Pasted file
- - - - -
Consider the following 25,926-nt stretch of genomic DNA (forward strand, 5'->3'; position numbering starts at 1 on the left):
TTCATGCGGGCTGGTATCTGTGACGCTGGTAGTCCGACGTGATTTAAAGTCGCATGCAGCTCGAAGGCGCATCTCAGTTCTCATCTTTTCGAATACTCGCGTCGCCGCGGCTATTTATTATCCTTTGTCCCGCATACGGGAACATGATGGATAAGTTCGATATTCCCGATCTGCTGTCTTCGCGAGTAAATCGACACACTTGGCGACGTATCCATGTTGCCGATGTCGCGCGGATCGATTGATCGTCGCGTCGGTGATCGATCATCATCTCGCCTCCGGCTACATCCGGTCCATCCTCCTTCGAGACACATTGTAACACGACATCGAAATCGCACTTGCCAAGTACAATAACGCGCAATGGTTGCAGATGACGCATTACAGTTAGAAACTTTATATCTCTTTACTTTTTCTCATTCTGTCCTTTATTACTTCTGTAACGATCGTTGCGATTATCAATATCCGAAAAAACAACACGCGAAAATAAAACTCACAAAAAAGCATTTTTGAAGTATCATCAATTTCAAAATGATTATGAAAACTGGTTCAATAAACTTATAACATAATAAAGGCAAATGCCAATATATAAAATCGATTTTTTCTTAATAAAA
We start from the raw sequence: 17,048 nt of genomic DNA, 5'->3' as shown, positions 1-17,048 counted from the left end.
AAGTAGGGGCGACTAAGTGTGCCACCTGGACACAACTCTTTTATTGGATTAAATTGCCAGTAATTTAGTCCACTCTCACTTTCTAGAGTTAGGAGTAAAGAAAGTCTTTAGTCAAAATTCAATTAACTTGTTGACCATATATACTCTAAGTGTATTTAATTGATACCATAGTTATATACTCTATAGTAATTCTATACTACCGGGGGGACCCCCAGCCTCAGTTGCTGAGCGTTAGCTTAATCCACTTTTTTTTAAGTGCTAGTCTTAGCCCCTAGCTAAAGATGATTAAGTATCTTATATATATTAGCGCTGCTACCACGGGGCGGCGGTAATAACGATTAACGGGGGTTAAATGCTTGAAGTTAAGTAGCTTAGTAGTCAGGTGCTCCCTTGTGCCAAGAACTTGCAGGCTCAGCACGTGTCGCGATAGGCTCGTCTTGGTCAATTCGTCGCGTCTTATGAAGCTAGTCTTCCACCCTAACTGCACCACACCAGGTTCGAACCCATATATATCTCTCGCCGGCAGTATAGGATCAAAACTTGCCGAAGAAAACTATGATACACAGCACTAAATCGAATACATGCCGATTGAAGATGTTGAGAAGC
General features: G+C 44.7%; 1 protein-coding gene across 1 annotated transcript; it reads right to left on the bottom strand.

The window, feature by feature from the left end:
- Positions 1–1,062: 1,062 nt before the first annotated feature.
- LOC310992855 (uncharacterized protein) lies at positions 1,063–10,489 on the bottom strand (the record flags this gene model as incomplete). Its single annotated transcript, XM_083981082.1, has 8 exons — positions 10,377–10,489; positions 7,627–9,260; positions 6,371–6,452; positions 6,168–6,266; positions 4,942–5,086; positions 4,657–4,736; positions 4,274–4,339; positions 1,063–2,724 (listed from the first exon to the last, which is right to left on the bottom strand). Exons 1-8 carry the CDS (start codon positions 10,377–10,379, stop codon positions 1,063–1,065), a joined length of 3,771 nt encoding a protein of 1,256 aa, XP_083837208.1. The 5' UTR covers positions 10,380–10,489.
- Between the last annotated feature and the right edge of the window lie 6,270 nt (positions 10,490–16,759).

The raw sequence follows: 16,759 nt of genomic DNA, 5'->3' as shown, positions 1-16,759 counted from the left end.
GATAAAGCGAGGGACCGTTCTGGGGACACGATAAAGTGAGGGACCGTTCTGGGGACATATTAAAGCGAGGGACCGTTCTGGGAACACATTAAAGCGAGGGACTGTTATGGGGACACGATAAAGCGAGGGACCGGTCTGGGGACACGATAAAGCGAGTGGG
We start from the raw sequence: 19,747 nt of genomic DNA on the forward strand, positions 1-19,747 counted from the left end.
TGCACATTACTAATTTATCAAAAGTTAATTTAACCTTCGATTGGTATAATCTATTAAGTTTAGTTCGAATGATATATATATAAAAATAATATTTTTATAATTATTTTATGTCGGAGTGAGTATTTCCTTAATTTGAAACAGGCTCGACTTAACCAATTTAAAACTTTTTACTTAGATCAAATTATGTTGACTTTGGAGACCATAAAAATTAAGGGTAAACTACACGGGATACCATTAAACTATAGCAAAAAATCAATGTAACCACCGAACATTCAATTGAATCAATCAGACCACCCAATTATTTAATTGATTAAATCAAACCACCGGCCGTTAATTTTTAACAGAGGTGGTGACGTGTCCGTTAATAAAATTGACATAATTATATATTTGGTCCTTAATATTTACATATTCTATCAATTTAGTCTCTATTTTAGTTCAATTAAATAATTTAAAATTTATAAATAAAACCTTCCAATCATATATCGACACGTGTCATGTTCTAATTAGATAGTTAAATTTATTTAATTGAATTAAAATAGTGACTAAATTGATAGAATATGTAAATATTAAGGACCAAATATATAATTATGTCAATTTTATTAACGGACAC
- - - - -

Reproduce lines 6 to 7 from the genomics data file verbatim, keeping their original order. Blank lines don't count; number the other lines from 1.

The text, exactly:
The window, feature by feature from the left end:
- Positions 1–1,062: 1,062 nt before the first annotated feature.